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A Short History of Memes and Malta


I do not always talk about the history of memes, but when I do, I start right from the very beginning. Luckily, you’re getting this crash course in memeology straight from one of the very first moderators of Pastizziposting! It means you get to hear the inside scoop on the Maltese meme industry. Sit down, and let me tell you a story.

By now, it is relatively well-known that the concept of a meme was first popularised by none other than the god of die-hard atheism, Prof. Richard Dawkins in his 1976 book, The Selfish Gene. There, he defined memes as ‘tunes, ideas, catch-phrases, clothes fashions’ and so on and so forth. Memes are ideas which propagate themselves, much like genes do. Unlike genes, however, which spread through biological processes, memes spread by imitation through communication.

Nonetheless, meanings change. Just as today we associate Dawkins with atheism, the original meaning of the word “meme” has evolved since the 70s. Suffice to say, Dawkins probably did not anticipate the word having an overwhelming association with cats. But I digress.

The Early Internet

Before talking about cats, we should talk about nanna. The early Internet’s memes were less amusing than cats. Crawling out of the primordial soup, the earliest memes were communicated through chain e-mails, passed between contact lists accompanied by plain jokes or GIFs, often offering questionable hotlinks that might leave you wondering if one has inadvertently installed a Trojan virus. Chain e-mails do seem like they might be old enough to date back the Trojan War, but my Inbox has a few from my great uncle as I write this. Like a marine biologist discovering a prehistoric fish, little changed by millions of years of evolution, these chain e-mails survive amongst us even today.

Memes reached an early form of maturity, reaching younger generations, with the birth of formats such as the Advice Animal, which became popularised around the year 2006. White text superimposed over an image brings life to the idea that ‘a picture is worth a thousand words.’ It is these early hieroglyphics which bridge the modern with the early meme in a recognisable format. It is here that legendary Advice Animal characters such as Scumbag Steve and the Socially Awkward Penguin first emerged. Memes have since grown to fill a key social function, uniting people across borders, as they continue to take on new simplistic yet amusing forms.

Maltese Memeology

While memes have an international dimension, anyone studying their history O & A levels in Malta also knows that the syllabus is starkly divided into both a global as well as a Maltese dimension. On the smallest level imaginable, the inside joke allows personalised memes to be created and traded between friends. It is therefore only fair that we pay attention to the national culture and history of memes.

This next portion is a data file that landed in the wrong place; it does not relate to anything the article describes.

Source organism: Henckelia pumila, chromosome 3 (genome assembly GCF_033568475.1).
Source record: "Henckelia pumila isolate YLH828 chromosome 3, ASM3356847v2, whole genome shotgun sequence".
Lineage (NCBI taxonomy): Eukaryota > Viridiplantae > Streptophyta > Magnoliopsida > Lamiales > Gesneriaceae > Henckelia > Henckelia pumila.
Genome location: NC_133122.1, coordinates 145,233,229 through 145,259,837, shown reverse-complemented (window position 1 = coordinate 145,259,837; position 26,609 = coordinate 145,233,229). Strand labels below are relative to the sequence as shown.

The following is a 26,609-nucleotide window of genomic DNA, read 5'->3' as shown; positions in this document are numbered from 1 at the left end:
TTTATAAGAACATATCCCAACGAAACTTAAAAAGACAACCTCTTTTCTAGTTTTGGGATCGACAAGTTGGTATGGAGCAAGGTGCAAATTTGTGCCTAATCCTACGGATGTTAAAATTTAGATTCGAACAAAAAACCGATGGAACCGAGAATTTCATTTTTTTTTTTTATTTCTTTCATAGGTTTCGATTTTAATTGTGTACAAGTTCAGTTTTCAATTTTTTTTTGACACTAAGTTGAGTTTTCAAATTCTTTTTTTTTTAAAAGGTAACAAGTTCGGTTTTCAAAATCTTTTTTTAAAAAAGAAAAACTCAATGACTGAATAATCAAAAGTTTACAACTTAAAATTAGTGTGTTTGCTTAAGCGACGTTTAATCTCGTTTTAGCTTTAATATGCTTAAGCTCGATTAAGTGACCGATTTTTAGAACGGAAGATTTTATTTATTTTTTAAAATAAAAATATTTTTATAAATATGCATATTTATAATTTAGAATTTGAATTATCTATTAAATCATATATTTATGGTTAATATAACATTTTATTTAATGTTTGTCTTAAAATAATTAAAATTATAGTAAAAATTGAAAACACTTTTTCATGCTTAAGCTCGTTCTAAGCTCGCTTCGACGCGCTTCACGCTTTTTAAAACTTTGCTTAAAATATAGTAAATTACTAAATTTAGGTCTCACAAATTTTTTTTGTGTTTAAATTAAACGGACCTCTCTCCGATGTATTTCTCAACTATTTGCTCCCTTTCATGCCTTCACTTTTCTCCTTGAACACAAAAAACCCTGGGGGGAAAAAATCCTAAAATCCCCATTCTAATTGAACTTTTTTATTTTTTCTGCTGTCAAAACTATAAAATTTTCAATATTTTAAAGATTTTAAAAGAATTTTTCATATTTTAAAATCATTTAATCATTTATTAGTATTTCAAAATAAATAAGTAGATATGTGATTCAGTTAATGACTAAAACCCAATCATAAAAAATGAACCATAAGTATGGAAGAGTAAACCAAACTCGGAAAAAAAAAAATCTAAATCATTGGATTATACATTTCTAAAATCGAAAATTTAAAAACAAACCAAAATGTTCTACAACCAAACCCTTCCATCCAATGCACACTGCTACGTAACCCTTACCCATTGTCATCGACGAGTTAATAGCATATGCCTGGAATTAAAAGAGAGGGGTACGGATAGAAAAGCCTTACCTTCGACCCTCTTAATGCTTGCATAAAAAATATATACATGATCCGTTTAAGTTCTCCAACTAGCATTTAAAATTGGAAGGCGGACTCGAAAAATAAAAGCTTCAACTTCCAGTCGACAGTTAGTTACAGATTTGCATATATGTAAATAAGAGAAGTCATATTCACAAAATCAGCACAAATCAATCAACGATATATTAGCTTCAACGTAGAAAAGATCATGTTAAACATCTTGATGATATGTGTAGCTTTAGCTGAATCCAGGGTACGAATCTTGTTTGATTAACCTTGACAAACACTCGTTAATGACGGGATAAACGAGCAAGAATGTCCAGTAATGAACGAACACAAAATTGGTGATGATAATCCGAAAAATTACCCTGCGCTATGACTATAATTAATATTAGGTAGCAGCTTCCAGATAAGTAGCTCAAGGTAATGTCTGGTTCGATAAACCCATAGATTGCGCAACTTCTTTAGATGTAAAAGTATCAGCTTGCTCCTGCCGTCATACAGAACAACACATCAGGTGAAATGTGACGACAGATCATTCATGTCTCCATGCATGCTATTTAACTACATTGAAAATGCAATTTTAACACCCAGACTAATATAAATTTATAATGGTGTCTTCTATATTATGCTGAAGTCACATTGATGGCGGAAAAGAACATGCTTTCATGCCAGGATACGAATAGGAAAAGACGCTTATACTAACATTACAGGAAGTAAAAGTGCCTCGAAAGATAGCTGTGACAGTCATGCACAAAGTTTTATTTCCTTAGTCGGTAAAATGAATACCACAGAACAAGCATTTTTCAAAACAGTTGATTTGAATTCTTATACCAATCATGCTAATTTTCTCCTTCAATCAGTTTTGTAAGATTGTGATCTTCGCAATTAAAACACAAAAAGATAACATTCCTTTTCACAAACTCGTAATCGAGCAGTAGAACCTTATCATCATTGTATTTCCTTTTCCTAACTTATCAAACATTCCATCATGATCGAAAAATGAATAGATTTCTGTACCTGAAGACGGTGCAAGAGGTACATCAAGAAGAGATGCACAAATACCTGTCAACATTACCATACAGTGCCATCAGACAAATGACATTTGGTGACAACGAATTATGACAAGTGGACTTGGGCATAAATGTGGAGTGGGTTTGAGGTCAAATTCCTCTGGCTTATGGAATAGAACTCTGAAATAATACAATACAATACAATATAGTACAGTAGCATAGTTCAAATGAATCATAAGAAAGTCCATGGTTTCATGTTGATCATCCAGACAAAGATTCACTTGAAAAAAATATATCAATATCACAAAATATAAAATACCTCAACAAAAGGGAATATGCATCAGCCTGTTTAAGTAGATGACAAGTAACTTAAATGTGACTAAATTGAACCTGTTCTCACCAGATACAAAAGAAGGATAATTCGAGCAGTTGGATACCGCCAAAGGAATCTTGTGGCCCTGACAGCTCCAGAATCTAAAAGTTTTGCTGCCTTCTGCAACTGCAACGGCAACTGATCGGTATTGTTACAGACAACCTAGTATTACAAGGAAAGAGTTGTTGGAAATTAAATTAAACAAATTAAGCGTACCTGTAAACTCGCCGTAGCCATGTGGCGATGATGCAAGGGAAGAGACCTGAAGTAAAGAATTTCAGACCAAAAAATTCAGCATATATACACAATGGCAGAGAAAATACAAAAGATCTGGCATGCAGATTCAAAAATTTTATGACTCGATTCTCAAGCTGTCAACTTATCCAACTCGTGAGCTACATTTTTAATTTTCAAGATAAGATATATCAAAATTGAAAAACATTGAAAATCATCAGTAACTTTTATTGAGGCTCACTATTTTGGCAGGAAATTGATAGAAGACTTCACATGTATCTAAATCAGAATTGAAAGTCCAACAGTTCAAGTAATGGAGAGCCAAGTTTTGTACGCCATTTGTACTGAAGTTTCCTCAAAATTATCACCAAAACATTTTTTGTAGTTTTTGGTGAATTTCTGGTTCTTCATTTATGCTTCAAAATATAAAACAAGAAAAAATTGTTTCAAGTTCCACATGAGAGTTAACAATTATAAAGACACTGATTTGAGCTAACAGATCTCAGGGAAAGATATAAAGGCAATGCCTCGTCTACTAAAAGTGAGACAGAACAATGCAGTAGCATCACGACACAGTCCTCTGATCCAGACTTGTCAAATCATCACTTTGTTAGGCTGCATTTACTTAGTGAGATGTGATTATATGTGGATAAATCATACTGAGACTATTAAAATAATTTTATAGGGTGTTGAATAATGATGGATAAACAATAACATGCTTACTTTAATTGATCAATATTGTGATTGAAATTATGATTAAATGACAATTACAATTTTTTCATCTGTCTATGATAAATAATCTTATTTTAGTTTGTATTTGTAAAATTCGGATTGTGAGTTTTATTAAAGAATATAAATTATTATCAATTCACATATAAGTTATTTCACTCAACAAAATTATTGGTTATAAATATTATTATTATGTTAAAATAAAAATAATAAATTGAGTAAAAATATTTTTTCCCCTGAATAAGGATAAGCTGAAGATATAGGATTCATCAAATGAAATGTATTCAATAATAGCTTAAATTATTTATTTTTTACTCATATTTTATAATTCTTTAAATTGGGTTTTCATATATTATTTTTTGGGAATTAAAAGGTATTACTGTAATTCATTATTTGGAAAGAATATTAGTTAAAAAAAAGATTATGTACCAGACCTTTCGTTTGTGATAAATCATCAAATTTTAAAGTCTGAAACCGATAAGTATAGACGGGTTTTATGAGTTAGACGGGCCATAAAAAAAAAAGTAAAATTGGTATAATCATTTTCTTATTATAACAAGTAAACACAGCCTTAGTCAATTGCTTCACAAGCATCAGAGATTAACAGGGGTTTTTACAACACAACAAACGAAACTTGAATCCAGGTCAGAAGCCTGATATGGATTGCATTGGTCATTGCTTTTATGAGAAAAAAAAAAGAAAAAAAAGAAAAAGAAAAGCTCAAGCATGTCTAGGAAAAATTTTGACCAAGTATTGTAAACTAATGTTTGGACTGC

The notorious website, a relic of the early Internet, portrayed humorous images of outrageous situations in Malta and Gozo. One might view ladders precariously perched on walls, in violation of all health and safety regulations as well as common sense. Photos abounded of traffic and parking sins, infrastructure upsets and various crimes against decency, best left to the imagination. That website was in of itself memetic, the idea that one might see something that ‘could only happen in Malta,’ and submit it to the website, became a self-reinforcing national inside joke. The website’s legacy survives today through a Facebook page, as Facebook has become the modern habitat for most Maltese memes, with early meme formats popularised by pages like the Paceville Malta Meme Page

Maltese Road Signage at its finest. Image taken from

By 2016, memes were starting to take centre stage in political messaging. Organically, and from the ground up, they became a means of reinforcing community sentiments. Memes were also appropriated by groups with agendas, such as supporters of Donald Trump who adopted Pepe the Frog, a cartoon character originally illustrated by Matt Furie. Furie would then go on to try to reclaim the character afterwards and disassociate himself from its new undertones. Despite political factions adopting Pepe the Frog, its popularity persisted in other contexts, preventing complete overtaking for those agendas. This is evidenced by Pepe’s co-star, Wojak Feels, who grew to become a mainstream meme which endures today, utilised in various contexts as a canvass upon which every group has painted its own meaning. In other words, characters such as Pepe and Wojak serve as mannequins, which can be dressed up as one pleases, to convey memes about history, fashion, politics, or social trends. While some memes die, others grow and change, riding the currents of the time.